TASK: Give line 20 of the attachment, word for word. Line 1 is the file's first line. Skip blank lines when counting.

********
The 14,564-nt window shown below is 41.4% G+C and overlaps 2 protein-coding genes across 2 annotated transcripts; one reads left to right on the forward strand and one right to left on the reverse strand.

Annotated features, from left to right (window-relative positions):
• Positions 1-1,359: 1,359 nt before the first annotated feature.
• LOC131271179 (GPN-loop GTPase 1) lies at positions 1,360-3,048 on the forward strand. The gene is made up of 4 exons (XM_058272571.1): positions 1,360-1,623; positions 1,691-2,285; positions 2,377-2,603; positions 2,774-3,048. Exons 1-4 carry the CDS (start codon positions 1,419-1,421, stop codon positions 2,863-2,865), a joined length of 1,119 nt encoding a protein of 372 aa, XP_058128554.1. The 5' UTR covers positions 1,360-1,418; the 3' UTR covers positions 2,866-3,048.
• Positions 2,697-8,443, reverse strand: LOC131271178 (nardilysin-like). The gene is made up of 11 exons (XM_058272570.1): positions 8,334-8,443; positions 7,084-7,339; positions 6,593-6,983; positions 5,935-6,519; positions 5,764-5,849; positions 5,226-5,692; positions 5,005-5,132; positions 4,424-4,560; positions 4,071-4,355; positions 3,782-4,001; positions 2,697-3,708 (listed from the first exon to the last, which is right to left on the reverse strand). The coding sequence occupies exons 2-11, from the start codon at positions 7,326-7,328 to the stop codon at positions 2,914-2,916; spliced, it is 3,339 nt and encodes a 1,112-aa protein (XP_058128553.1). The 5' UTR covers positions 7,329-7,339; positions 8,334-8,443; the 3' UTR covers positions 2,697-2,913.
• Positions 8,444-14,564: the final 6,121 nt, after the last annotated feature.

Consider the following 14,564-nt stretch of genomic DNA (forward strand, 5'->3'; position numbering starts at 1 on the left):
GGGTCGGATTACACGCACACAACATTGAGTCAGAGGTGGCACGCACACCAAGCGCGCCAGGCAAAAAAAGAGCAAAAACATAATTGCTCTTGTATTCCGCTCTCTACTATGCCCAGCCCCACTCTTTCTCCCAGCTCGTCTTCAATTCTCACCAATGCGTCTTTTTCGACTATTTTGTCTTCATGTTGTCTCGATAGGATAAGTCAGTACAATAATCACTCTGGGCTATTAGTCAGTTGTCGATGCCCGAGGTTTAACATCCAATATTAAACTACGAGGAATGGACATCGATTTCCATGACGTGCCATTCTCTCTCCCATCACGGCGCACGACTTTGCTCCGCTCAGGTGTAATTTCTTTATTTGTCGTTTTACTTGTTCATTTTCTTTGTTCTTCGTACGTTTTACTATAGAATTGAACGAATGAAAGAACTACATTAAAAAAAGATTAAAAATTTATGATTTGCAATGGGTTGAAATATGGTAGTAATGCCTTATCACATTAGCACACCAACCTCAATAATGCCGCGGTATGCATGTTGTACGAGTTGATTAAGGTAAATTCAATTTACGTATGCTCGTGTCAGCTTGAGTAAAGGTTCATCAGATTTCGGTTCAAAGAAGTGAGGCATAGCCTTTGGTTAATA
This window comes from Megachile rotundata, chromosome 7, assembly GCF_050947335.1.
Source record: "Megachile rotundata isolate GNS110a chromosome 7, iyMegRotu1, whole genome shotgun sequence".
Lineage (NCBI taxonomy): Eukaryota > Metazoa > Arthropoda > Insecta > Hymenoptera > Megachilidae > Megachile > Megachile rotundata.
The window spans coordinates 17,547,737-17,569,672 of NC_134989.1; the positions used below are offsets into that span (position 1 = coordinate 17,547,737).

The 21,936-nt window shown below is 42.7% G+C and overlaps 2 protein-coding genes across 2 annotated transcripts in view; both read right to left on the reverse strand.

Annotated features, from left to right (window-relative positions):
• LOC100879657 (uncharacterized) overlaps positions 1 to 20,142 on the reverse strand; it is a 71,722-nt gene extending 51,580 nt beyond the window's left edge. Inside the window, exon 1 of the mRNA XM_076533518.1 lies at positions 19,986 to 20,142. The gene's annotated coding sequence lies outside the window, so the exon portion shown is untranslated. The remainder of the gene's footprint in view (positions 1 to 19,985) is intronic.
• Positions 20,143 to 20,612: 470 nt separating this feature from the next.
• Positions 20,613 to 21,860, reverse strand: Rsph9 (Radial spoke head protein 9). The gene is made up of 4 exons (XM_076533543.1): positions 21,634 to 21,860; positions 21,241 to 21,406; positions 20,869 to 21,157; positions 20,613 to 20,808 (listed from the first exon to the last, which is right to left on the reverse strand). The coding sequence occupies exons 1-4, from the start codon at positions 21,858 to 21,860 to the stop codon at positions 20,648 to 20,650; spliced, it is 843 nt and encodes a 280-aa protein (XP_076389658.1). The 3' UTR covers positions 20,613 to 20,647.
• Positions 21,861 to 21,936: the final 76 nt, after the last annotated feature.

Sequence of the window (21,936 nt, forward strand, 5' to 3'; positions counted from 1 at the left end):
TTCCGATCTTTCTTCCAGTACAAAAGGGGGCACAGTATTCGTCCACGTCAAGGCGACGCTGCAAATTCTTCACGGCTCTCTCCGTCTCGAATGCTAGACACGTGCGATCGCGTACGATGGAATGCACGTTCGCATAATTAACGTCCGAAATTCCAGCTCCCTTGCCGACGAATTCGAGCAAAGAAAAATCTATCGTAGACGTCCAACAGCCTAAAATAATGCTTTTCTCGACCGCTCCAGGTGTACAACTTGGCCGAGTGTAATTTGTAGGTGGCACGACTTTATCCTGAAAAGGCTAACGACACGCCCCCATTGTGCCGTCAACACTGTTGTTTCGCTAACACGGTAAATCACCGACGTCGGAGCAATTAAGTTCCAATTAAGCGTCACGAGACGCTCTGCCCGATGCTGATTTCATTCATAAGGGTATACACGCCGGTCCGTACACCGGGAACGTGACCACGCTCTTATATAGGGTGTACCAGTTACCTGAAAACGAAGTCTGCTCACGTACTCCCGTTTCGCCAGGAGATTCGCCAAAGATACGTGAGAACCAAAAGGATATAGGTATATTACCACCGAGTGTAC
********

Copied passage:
TTCCGATCTTTCTTCCAGTACAAAAGGGGGCACAGTATTCGTCCACGTCAAGGCGACGCTGCAAATTCTTCACGGCTCTCTCCGTCTCGAATGCTAGACACGTGCGATCGCGTACGATGGAATGCACGTTCGCATAATTAACGTCCGAAATTCCAGCTCCCTTGCCGACGAATTCGAGCAAAGAAAAATCTATCGTAGACGTCCAACAGCCTAAAATAATGCTTTTCTCGACCGCTCCAGGTGTACAACTTGGCCGAGTGTAATTTGTAGGTGGCACGACTTTATCCTGAAAAGGCTAACGACACGCCCCCATTGTGCCGTCAACACTGTTGTTTCGCTAACACGGTAAATCACCGACGTCGGAGCAATTAAGTTCCAATTAAGCGTCACGAGACGCTCTGCCCGATGCTGATTTCATTCATAAGGGTATACACGCCGGTCCGTACACCGGGAACGTGACCACGCTCTTATATAGGGTGTACCAGTTACCTGAAAACGAAGTCTGCTCACGTACTCCCGTTTCGCCAGGAGATTCGCCAAAGATACGTGAGAACCAAAAGGATATAGGTATATTACCACCGAGTGTAC